Life and the Ruins: Exploring New Archeological Interpretations of Megalithic Monuments as Places of Life and Death in the British and Irish Neolithic Age (thesis)
Herman, Felice Connor Fairfax
Washington and Lee University -- Honors in Archaeology and Anthropology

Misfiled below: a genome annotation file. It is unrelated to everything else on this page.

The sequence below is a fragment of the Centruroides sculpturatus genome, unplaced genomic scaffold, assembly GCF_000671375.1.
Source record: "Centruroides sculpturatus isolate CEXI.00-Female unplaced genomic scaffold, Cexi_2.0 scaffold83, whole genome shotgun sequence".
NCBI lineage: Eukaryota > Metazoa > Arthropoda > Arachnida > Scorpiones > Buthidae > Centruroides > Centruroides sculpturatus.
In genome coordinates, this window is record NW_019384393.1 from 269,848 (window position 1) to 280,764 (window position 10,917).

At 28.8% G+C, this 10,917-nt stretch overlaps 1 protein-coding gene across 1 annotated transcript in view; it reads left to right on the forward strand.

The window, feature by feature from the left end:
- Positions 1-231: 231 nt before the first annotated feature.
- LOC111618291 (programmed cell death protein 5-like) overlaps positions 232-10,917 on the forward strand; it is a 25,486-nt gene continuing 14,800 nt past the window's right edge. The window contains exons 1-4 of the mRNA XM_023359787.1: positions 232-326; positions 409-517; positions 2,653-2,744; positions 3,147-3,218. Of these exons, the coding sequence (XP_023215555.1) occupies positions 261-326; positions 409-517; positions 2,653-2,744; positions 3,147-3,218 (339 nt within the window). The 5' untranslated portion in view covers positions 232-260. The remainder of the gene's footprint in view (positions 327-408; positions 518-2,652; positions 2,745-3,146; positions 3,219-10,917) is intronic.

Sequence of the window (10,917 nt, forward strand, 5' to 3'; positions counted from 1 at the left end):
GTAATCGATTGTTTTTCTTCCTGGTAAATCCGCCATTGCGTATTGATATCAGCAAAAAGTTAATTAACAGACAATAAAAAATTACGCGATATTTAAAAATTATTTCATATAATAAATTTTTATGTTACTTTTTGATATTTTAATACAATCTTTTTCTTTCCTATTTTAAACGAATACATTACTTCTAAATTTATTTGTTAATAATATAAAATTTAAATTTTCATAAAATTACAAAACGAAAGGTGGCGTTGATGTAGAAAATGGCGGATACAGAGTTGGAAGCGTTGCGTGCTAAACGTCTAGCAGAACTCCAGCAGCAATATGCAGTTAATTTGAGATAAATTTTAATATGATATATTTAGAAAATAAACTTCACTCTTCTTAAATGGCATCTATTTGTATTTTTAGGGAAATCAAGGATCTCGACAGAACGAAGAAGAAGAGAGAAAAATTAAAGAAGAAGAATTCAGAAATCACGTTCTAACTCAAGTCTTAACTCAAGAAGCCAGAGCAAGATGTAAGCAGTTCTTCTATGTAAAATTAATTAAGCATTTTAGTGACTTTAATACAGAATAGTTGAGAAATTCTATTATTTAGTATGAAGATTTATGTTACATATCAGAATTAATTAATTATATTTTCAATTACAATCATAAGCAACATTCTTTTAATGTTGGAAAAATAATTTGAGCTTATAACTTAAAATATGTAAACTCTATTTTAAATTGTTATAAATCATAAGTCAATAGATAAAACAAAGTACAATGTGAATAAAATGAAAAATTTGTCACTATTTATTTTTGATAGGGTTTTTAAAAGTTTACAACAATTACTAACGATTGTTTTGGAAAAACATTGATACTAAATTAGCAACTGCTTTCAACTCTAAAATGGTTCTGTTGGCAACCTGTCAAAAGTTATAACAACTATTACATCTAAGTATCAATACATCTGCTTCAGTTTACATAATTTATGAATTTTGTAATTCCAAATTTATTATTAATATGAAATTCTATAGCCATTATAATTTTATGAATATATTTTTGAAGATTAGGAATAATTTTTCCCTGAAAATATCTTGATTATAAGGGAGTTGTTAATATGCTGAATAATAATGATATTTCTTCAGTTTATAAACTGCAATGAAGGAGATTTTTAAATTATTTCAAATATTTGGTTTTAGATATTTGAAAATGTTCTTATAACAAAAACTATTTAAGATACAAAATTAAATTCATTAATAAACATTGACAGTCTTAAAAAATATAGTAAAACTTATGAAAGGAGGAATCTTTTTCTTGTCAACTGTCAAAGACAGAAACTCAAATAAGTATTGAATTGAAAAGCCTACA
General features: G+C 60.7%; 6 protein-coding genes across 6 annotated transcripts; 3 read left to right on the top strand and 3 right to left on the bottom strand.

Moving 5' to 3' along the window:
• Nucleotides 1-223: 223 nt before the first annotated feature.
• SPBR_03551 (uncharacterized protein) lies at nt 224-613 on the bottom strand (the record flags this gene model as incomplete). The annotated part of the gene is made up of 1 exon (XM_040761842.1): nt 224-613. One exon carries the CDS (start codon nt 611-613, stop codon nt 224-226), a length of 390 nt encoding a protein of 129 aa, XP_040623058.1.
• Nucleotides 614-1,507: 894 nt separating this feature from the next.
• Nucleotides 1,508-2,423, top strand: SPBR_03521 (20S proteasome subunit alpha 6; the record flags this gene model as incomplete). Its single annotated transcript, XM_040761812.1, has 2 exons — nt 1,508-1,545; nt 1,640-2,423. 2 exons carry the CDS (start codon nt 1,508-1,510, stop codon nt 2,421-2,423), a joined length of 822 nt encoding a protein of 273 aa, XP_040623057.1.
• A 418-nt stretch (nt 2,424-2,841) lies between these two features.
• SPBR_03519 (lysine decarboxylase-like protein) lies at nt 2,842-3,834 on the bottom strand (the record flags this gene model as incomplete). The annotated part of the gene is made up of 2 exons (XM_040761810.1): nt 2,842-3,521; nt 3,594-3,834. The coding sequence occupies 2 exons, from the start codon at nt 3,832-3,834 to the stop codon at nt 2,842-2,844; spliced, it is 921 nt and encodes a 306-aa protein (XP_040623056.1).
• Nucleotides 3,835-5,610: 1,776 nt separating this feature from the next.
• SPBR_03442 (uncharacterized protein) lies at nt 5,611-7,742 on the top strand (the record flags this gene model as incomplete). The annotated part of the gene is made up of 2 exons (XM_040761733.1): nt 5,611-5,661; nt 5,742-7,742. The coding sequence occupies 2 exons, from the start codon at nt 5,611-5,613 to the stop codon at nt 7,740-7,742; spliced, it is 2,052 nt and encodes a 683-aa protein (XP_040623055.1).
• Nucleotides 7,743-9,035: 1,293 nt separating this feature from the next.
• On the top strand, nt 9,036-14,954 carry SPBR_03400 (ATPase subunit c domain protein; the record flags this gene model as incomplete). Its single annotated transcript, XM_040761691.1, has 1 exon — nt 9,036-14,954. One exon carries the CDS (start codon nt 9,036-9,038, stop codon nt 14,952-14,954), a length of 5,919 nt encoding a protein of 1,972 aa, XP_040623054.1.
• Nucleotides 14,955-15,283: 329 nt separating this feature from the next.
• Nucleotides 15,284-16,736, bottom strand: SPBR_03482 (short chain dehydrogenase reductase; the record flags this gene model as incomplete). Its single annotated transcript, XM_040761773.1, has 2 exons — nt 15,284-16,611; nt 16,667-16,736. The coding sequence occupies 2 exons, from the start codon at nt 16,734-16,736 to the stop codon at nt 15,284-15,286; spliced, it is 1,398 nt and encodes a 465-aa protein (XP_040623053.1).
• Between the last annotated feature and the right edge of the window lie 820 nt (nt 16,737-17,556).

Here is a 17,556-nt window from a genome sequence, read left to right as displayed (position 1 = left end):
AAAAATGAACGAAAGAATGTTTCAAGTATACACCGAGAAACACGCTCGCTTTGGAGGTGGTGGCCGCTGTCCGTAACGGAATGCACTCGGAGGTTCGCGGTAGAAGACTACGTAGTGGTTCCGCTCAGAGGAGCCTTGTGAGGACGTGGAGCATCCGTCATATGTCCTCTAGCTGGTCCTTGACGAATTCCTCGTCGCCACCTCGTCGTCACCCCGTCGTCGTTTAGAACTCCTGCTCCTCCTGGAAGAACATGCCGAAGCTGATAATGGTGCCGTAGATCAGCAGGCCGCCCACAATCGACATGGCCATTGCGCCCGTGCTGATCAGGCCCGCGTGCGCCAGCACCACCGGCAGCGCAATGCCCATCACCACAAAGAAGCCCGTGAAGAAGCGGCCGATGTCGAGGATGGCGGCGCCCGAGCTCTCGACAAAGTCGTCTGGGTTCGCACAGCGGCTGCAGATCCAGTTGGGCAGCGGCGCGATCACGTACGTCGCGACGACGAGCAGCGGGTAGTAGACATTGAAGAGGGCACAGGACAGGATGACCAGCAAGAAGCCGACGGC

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Thesis; [FULL-TEXT RESTRICTED TO WASHINGTON AND LEE UNIVERSITY LOGIN]Felice Connor Fairfax Herman is a member of the Class of 2011 of Washington and Lee University.In this paper, I examine four stone monuments in Britain and Ireland: Stonehenge in Wessex, England, Avebury in Wessex, England, Maes Howe in Orkney, Scotland, and Newgrange, in County Meath, Ireland. Stonehenge and Avebury are both well-known stone circles; the two megalithic tombs of Maes Howe and Newgrange are less famous, but provide interesting comparisons to these circles in dating and methods of construction, as well as use. My initial investigation of the architectural use of stone in these sites soon obliged me to reflect critically on recent archaeological thought about materials and cultural categories, especially ways in which the Neolithic British and Irish conceptually marked their places dedicated to the living and the dead. The Stonehenge Riverside Project (SRP) is a collaborative archaeological effort (initiated in 2002) that seeks to explain Stonehenge's relationship with its surrounding landscape and monuments. Aside from the general argument for stone representing death and wood life which derived from the SRP's hypothesis about the Stonehenge landscape, I argue for the dedication of these monuments to dead and not specifically ancestors, an expanded perspective for the importance of the concept of movement during the Neolithic, and the transition from the use of megalithic tombs to stone circles as places for the dead. Though each site varied in how the my revised SRP hypothesis was applied, I concluded that the celebration of life through feasting, the remembrance of the dead through monumental architecture, and movement between sites dedicated to both activities was of paramount importance to the Neolithic communities of Britain and Ireland.
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